Wildlife Rehabilitation

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No matter what my job title is, I will always be a wildlife rehabilitator at heart.  So few people know what that means, so I thought I’d try to clarify the issue a bit.  Want to know what the heck I spend my time on?  Care about wildlife and the environment?  Want to make a difference?  Read on.

What is Wildlife Rehabilitation?

Wildlife Rehabilitation is the act of caring for ill, injured, or orphaned wildlife with the goal of returning them to their natural habitat.  To return to the wild, animals must be able to find and capture food, avoid predators, interact normally with others of their species, and show appropriate fear of people.  This can be difficult to achieve, as captivity is stressful and highly unnatural to wild animals and the husbandry needs between species vary drastically.

Wildlife rehabilitators are permitted by the state and/or federal government to provide this care, and must have an understanding of many topics including animal husbandry, behavior, physiology, wildlife nutrition, natural history, and basic medical care.  They generally work closely with a veterinarian to provide appropriate treatment for the wide variety of injuries and illnesses they may encounter.  Because of their unique position of natural history knowledge and public service, wildlife rehabilitators are often the best resources for humanely solving wildlife conflict situations.

Why Help Wildlife?

As the human population expands, undisturbed habitat for wildlife becomes smaller and more fragmented.  This means that human-wildlife conflict is unavoidable.  Ninety percent of patients seen at my wildlife center are there because of a human-caused problem – whether hit by a car, shot, or attacked by a cat, the suffering of these animals stems directly from human activity.

Short of the destruction or relocation of the entire human population, we cannot completely avoid these incidents.  What we CAN do is relieve some of the suffering we cause by caring for (or humanely euthanizing) animals that would otherwise die slowly or painfully of dehydration, starvation, or medical complications.

There are many other reasons that wildlife rehabilitation is a beneficial pursuit.  A great deal of information on the biology and care of wild animals comes directly from the rehabilitation profession, and there are still many areas that need further study.  As species populations fragment and shrink, even a small number of adult animals returned to the wild can be significant to the continued stability of a population.  Also, wildlife rehabilitation centers are likely to be the first warning of introduced or developing disease trends in wild populations – west nile virus and white nose syndrome are two recent examples of this.

I found an injured/orphaned animal.  What now?

The first step is to safely and securely contain the animal.  Usually, this means a cardboard box with an old t-shirt, towel, or other absorbent material.  If the animal is too large or too dangerous for you to contain safely, contact a wildlife rehabilitator or wildlife center in your area for help.  Be sure to wash your hands after any contact with a wild animal.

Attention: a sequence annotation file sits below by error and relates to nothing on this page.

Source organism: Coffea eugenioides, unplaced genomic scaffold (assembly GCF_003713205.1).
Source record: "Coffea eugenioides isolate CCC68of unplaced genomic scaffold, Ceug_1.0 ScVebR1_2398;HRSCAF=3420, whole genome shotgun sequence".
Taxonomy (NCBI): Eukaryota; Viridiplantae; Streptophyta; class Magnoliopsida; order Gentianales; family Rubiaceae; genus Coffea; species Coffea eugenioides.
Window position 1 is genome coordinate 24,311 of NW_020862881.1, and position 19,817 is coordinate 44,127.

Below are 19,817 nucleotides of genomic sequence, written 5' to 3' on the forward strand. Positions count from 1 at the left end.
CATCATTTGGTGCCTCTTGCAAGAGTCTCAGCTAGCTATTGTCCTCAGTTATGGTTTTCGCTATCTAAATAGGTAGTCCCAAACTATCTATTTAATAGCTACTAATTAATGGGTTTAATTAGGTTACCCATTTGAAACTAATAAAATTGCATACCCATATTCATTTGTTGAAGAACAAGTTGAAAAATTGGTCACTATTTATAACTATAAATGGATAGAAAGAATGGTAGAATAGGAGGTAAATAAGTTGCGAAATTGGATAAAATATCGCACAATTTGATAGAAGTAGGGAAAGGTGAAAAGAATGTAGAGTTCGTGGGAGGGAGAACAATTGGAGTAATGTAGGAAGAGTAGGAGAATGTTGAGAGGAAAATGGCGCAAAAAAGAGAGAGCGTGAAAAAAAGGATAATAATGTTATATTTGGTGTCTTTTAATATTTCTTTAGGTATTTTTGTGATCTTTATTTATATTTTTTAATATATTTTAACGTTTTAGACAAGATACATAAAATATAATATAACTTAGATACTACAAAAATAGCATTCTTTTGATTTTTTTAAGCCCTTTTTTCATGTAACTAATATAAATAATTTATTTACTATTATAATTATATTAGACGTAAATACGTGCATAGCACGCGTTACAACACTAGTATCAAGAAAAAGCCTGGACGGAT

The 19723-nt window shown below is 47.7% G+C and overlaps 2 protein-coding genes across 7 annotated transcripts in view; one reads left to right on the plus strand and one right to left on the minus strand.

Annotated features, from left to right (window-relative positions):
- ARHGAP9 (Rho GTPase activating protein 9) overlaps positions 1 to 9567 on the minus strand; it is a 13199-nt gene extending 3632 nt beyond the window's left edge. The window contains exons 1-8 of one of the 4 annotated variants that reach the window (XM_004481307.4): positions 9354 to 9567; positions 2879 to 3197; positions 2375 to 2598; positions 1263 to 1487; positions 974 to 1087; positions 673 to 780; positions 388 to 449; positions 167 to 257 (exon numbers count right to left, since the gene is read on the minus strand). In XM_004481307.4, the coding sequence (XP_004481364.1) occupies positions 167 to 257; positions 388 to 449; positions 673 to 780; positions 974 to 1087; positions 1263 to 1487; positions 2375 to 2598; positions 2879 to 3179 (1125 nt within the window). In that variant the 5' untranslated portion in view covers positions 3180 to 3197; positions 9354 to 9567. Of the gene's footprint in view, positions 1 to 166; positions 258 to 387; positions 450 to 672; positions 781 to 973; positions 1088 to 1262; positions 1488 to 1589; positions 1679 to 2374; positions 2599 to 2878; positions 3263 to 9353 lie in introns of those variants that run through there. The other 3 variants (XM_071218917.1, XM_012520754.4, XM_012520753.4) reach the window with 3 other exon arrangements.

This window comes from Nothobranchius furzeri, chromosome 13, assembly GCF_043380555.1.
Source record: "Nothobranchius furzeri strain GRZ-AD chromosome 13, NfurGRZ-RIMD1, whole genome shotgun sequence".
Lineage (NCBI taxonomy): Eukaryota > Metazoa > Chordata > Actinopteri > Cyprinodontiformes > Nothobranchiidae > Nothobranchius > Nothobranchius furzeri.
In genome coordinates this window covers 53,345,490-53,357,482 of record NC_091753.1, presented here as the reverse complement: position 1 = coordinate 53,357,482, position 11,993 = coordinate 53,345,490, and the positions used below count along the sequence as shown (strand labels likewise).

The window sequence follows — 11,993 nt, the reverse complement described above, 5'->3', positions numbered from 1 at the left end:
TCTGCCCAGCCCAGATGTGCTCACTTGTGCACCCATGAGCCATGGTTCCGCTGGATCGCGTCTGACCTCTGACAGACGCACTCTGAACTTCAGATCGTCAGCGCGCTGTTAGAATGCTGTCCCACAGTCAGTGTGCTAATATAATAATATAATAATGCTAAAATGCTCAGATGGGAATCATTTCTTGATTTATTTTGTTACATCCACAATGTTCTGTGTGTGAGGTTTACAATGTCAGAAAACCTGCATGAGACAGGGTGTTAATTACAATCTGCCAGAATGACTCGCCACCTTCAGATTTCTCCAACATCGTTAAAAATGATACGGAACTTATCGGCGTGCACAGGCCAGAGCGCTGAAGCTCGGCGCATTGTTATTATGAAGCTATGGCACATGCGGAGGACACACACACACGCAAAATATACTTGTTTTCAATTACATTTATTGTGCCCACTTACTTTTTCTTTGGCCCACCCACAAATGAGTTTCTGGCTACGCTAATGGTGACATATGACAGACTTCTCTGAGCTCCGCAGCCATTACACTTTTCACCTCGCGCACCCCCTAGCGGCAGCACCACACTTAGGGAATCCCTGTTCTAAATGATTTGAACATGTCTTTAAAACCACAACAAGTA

Second keep the animal warm and dry in a quiet, dark place.  Do not handle, play with, or otherwise expose the animal to stressful situations.  Wild animals are afraid of people; they prefer to keep space between themselves and us.  The fear and stress they experience from forced contact have physical effects – sometimes so severe they can lead to death.  Besides all this, humans can suffer from some of the diseases wild animals carry, and handling may put you and/or your family at risk.

Do not feed the animal or attempt to treat injuries or illnesses.  Every animal has different needs, and if you are not aware of these requirements, you are likely to do more harm than good.  For example, many species cannot tolerate certain medications, and feeding an emaciated animal anything at all can be deadly.  Do not trust direct care instructions from the internet – most information is incorrect, and it is unwise to risk the health of a creature you are trying to save on your ability to sift through and find the truth.  Even if you have access to the correct information, it takes a trained eye to determine proper care (are you confident you can identify emaciation or the signs of disease in an unfamiliar species?  I’ve been in this field for twenty years, and I wouldn’t be!).

Last, find a licensed rehabilitator in your area and arrange to put the animal in their care.  The NWRA and IWRC websites (below) can be a good place to start.  Also, your state Department of Natural Resources or Department of Fish and Wildlife should have current lists of licensed rehabilitators.  As a last resort, you can search the internet for rehabilitators in your state; even if they are not physically near you, they should be able to direct you to someone who can help.

How Can I Help Wildlife?

There are lots of ways to help wildlife in your area.  Most of them are easy!  Here are eight things you can do now to make a difference:

  1. Stop and help animals in need!  Both birds & mammals
  2. Donate to or volunteer with your local wildlife rehabilitator
  3. Don’t feed wildlife – here’s why
  4. Prevent window-strikes – here are some ideas
  5. Keep cats indoors!  Both for the cat and for the wildlife.
  6. Don’t relocate wildlife – find another way to solve the problem
  7. Cap your chimney and secure your garbage
  8. Learn about your local wildlife, and share your knowledge!

Thanks for caring!

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